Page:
Tuesday, June 30, 2009


What's Wrong With This WSJ Snapshot?

Von Pepe sends along the following screen shot. Notice anything ironic about the two circled stories?


The view from here seems to be that someone is using Internet Explorer to view web pages for some odd reason.

You're cold. Hint: It has to do with cause and effect.
When in doubt, blame oil. Finance news always goes along the lines of '[random commodity/stock/currency][today's movement description verb] as [oil/dow jones/stocks/currency of choice] [today's movement description verb]'

I should know. I wrote that kind of garbage for a living...
But to answer your question:

"Rain falls harder on umbrellas being opened more rapidly"
This is exactly what happened when the Euro and oil peaked and crashed last July. Day in and day out for a month, the oil traders pointed to the Euro and the FX guys blamed oil, then one day it just stopped. The rest is history, ugly history as the markets imploded.
Well let me end the suspense: What von Pepe (and I) found funny is that the WSJ headlines are saying:

(a) the euro gained against the dollar because crude oil rose,


(b) crude oil rose because the euro gained against the dollar.
I'm sorry if any of what I say is completely stupid... just bear in mind I'm the consummate layman (no economic background other than reading some books in my spare time).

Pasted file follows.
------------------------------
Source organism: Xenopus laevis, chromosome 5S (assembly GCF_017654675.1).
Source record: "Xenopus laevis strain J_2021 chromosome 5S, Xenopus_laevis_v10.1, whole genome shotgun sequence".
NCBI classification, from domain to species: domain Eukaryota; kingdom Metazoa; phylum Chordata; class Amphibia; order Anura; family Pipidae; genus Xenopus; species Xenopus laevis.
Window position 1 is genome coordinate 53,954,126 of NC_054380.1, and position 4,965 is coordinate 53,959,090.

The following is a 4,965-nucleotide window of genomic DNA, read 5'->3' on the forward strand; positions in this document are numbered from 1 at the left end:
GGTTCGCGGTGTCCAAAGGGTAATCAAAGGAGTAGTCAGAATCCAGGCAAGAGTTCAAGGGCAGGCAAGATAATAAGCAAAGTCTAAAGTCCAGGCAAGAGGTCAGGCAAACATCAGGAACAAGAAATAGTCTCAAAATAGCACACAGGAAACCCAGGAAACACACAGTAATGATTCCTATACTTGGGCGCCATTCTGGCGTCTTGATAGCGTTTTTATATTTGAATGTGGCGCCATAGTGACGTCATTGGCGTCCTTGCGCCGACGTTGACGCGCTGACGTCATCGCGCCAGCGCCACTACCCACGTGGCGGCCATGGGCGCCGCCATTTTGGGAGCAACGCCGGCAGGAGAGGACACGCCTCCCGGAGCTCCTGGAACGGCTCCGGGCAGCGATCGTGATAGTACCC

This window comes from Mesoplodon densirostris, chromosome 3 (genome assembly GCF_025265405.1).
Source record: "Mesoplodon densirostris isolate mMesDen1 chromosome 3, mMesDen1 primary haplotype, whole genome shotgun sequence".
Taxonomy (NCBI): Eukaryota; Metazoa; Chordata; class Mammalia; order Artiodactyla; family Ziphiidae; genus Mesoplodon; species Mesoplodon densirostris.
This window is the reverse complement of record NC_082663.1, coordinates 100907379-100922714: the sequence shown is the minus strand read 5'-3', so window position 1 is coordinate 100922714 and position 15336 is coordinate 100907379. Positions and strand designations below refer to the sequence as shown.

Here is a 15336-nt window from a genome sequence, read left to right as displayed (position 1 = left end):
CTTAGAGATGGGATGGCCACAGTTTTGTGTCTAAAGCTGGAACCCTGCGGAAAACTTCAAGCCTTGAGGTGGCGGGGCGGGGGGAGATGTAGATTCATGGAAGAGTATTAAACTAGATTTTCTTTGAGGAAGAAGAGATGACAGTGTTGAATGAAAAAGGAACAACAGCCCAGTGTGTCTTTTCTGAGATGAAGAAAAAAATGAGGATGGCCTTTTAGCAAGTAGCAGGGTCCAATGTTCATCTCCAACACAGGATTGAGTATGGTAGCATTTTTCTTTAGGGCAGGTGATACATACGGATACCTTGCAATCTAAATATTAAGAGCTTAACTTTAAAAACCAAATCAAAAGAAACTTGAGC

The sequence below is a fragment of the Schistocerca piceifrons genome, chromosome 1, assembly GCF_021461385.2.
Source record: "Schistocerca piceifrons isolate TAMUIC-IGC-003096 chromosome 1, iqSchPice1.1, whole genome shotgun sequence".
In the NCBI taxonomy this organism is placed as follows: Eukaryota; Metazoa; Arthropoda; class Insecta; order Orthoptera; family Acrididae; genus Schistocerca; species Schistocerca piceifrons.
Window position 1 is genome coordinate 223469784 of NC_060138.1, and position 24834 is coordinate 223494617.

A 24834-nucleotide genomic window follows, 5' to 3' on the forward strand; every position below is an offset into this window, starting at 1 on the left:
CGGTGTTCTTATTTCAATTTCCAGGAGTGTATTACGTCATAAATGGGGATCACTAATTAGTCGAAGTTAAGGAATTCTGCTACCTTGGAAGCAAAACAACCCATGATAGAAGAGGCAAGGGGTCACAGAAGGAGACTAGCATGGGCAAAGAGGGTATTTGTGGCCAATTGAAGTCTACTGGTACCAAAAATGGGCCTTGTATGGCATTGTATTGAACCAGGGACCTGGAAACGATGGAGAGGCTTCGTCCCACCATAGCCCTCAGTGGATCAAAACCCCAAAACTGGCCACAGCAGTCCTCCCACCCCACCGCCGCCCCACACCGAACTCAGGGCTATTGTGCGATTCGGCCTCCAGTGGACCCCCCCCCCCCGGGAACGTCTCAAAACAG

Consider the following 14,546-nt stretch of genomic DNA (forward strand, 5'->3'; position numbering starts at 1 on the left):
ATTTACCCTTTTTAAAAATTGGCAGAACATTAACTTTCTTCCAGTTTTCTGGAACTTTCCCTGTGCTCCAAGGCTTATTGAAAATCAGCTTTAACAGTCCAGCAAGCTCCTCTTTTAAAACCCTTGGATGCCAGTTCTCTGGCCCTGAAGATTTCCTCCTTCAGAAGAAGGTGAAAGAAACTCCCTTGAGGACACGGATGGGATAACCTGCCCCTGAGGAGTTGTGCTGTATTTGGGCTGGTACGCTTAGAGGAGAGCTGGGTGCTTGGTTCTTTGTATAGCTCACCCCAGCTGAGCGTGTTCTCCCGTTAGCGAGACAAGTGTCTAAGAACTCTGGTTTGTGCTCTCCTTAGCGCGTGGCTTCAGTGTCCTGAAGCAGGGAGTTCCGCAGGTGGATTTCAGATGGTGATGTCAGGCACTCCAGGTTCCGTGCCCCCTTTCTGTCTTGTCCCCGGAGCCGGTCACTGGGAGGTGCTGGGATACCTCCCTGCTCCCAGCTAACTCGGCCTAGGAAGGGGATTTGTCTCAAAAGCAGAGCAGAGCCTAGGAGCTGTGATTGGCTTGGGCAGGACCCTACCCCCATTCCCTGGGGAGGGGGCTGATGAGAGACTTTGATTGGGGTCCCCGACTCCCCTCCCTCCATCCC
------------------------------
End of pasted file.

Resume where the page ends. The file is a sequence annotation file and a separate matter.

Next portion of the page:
Anyway, I'm struggling to grasp what the two headlines are implying.

So, as the dollar weakens, oil cost rises, causing the euro to strengthen? I'm really missing something basic I guess, why wouldn't both the euro and dollar appear weaker amidst rising oil prices? Does the cost of oil in dollars differ by a large amount from the cost of oil in euros?

For some reason reading those two headlines really messed with my brain and I need one of you economist types to help me out. Thanks, and really I'm sorry if this is so amateur.
Jesse, that's the point. They are stupid. There is no real link between either the movement of the oil, the dollar, or the europ. It's far too simplistic to claim any such thing.

However, it is possible that the dollar fell vis-a-vis the euro, and while oil holds rather steady vis-a-vis the euro, it rises vis-a-vis the dollar.

Since both the US and Euro zone IMPORT oil, rather than export it, oil price changes should affect them in the same way, not different ways. If at all.
Ok, thanks, that does help to unwrap my brain a bit... and it does give me an idea for a new verse to that "Ironic" Alanis Morissette song...
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